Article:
One of the demands from the early roadblocks, after winning initial unemployment subsidies in 1996, was for the movements themselves to be allowed to conduct the censuses in their neighborhood to determine how many unemployed families needed benefits.1 The organizations that were most successful with this strategy were the large organizations of the unemployed, affiliated with independent trade unions that had the resources to conduct extensive surveys in broad territories of the urban periphery. Besides expanding the reach of unemployment benefits, this had the effect of taking power away from clientelist networks, in which local politicians and representatives of political parties used the distribution of benefits to gain political support and increase people’s dependence on them. Thus, the movement’s use of censuses not only allowed them to gain material benefits in the forms of unemployment subsidies for neighborhood residents, but also encouraged self-organization in the neighborhoods, wrestling power away from clientelist networks and other hierarchical structures and allowing the movements to create new territorial networks of their own in certain neighborhoods.
These organizations undertook territorial inquiries into the conditions of life in the neighborhoods where they were attempting to organize, largely focusing on objective conditions around which collective demands could then be made: lack of potable water and sewage, gas and electricity, food. This research aimed to document the extent of unemployment and its effects, while at the same time assuming that a return to the full employment of the Peronist era was possible and desirable. Thus, it failed to recognize the importance of other forms of labor, the multiple ways in which people maintain their livelihoods, as well as the new subjectivities and desires – subjectivities formed outside of the workplace, and desires for lives not defined by work. Although some of these organizations did attempt innovative models of territorial organizing, for the most part they continued to privilege the subjectivity of the male worker, marginalizing women, youth, and migrants, who were less likely to fit the traditional model of the working class.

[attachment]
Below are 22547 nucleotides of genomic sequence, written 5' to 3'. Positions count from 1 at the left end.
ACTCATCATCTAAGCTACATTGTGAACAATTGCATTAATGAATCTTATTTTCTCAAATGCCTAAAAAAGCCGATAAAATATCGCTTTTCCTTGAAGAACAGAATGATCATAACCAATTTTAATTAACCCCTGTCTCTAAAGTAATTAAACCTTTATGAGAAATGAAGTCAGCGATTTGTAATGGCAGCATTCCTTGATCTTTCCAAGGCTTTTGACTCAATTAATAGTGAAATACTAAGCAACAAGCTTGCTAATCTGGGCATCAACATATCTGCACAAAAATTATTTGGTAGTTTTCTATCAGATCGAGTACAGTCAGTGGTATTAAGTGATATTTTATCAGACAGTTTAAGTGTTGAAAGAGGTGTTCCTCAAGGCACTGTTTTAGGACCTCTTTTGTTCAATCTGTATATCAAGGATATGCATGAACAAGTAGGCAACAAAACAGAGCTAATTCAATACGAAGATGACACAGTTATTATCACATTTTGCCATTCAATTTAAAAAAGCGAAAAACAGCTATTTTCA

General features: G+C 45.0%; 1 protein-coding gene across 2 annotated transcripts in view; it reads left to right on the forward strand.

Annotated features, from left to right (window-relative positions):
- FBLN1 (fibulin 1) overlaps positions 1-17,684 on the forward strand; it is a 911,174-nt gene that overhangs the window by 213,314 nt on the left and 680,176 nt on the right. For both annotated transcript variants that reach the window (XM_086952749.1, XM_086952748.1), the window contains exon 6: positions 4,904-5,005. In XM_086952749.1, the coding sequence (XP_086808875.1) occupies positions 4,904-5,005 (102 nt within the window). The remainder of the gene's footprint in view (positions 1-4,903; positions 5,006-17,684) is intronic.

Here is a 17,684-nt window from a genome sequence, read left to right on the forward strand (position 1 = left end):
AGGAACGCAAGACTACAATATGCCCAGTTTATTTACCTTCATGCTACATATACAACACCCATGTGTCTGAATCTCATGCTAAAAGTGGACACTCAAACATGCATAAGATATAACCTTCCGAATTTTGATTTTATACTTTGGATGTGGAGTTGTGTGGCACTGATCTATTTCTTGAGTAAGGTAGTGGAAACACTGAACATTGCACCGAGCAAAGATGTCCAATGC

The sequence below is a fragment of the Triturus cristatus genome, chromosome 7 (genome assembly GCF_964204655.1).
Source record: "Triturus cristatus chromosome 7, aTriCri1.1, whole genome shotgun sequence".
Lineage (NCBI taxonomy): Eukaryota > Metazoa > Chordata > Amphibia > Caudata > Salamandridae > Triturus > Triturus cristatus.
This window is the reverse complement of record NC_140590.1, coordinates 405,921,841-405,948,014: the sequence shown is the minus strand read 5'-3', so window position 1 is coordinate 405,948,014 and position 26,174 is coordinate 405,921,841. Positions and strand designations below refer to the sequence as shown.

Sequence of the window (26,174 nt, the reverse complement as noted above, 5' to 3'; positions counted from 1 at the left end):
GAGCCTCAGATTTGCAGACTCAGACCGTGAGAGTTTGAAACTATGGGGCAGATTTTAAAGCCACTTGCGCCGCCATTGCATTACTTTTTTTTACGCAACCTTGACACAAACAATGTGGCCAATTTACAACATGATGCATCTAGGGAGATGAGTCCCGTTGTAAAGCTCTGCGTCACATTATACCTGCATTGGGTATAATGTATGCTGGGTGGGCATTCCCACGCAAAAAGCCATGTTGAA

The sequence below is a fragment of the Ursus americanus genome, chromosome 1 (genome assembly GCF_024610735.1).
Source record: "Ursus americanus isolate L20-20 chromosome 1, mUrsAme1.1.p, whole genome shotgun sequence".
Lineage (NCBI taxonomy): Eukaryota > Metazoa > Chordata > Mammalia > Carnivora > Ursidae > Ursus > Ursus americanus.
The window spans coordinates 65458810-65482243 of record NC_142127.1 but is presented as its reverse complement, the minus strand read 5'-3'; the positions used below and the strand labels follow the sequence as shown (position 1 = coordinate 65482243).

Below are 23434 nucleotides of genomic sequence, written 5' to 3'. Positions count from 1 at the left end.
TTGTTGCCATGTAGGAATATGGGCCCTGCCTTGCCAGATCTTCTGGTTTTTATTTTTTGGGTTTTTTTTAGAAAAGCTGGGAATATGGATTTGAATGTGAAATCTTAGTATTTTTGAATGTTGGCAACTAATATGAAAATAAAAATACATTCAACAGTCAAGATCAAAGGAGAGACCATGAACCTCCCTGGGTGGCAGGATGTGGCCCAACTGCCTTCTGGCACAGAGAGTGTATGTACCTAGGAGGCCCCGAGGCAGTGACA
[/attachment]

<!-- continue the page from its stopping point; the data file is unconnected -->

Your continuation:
Of the wide range of movements of the unemployed that emerged in the 1990s across Argentina, those that remained autonomous from political parties and trade unions, the Movements of Unemployed Workers (Movimientos de Trabajadores Desocupados or MTDs), were the most likely to prioritize investigation and knowledge production. The MTDs, unlike most other movements of the unemployed that became integrated into pre-existing political parties or unions, recognized that old categories and forms of organization were no longer sufficient for the current moment. Although also starting with scientific-objective inquiries, these groups soon realized that understanding the objective conditions was not enough for effective political organization. They began focusing on the more subjective aspects of unemployment and using investigation itself as a tool for self-organization. Besides understanding who was unemployed and why, activists sought to identify responses to unemployment and the obstacles to the organization of the unemployed. They were committed to investigating the changes in class composition, as well as the new forms of production and exploitation. Their inquiries emphasized the subjectivities and desires of the unemployed, their ways of living and forms of self-organization.